February 5, 2020
It appears as though the coronavirus is spiraling out of control.
The majority of China’s growth hubs have delayed the resumption of business by at least a week as the country tries to control the spread of a new coronavirus that has killed more than 200 people.
As of Monday morning, at least 24 provinces, municipalities and other regions in China have told businesses not to resume work before Feb. 10 at the earliest. That’s according to publicly available statements from the governments.
Last year, those parts of China accounted for more than 80% of national GDP, and 90% of exports, according to CNBC calculations of data accessed through Wind Information. As a result, these delays in getting back to work could have a significant impact on the growth and international trade of what is now the world’s second-largest economy.
Drone footage shared by ABC News shows the streets in Wuhan are nearly empty:
Drone footage shows almost empty streets in typically bustling Wuhan, China, amid a citywide lockdown over the deadly coronavirus outbreak.
— ABC News (@ABC) February 4, 2020
A Russian expat shared video from inside of Wuhan amidst the quarantine:
There’s at least 24,551 confirmed cases of the coronavirus worldwide and 493 deaths according to the official numbers.
In the last two weeks, China locked down some 50 million people in more than a dozen cities to try and stop the new coronavirus that has sickened thousands in the province of Hubei.
It may take as long as 14 days for the flu-like symptoms of the virus, dubbed 2019-nCov, to appear. Soon, China will find out if the largest mass quarantine in history has worked, or if undiscovered cases have quietly dispersed and seeded a far wider epidemic.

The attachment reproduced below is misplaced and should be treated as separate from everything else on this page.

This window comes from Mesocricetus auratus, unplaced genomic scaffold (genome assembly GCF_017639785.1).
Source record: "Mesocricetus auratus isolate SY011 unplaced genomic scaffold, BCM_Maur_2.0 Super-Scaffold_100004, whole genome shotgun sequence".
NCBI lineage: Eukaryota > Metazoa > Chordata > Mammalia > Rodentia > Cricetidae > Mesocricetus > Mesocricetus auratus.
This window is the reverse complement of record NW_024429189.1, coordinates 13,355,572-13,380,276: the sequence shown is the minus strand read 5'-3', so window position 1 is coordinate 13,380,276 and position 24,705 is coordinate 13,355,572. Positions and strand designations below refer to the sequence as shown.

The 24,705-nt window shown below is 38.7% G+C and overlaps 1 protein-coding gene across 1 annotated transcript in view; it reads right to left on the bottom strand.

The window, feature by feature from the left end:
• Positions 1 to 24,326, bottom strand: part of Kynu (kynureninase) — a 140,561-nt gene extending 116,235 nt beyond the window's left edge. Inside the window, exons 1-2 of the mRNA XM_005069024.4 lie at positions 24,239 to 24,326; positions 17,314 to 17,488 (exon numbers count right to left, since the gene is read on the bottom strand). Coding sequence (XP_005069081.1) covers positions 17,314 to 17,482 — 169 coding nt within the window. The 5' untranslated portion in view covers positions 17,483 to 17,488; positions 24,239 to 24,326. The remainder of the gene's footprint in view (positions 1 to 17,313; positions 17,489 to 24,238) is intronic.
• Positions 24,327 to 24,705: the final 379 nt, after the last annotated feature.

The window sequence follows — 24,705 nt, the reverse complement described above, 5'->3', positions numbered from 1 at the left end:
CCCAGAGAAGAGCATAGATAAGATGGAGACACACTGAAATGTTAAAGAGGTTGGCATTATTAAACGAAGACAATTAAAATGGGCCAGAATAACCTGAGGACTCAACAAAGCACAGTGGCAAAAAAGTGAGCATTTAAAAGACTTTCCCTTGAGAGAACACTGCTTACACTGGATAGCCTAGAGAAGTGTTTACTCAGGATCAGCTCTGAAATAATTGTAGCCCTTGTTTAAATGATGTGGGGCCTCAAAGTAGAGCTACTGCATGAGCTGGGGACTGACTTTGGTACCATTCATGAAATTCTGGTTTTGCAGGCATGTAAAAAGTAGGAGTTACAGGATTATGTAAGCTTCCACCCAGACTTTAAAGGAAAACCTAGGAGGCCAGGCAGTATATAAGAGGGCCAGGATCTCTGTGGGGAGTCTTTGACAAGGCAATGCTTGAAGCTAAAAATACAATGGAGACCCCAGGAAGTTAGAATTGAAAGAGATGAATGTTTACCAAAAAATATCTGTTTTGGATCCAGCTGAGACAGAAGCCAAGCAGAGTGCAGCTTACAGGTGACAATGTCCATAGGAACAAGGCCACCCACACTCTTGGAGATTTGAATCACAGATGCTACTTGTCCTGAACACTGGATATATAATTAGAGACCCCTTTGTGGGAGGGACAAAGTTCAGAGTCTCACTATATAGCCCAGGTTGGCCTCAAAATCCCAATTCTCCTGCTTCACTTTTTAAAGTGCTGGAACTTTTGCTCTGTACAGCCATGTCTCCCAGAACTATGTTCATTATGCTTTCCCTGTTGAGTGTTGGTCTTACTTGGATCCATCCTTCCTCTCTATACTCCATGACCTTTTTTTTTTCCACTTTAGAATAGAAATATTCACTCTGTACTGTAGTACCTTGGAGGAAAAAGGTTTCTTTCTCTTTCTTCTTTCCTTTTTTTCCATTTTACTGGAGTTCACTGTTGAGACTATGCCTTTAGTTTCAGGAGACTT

The travel restrictions in Hubei’s 11-million-person capital of Wuhan began on Jan. 23—eventually halting air and rail travel, buses, subways and car services. The lockdown came days before the Lunar New Year, China’s mass national holiday when people visit home or vacation. The aggressive plan aimed to keep the disease mostly in Hubei, slowing a viral diaspora officials feared could be carried invisibly by millions of Chinese travelers.
[…] [An international team of researchers] estimated that in the two weeks leading up to the quarantine, there were about 10 million trips to Wuhan from other cities, and 12.5 million trips from Wuhan to elsewhere. The group also estimated that there may have been thousands more cases at the time of lockdown, never diagnosed.
The New York Times seems to be fanning the fearmongering flames:
The virus crisis is testing China’s ability to feed its 1.4 billion people, one of the Communist Party’s proudest achievements. Cooped up at home and fearful that the epidemic could last weeks or even months, families across China are hoarding provisions, making it harder for shops and supermarkets to keep fresh food in stock. Many places have closed off roads to passing traffic, slowing truck shipments and raising freight costs.
[…] Officials are on alert for signs of strained supplies throughout the rest of the country. Retail prices for fresh food have crept up in many places. The Shouguang vegetable price index, a widely watched daily gauge, rocketed to a multiyear high last week. Poultry farmers are warning that supplies of chicken feed are running low because of transport restrictions and millions of birds could die as a result.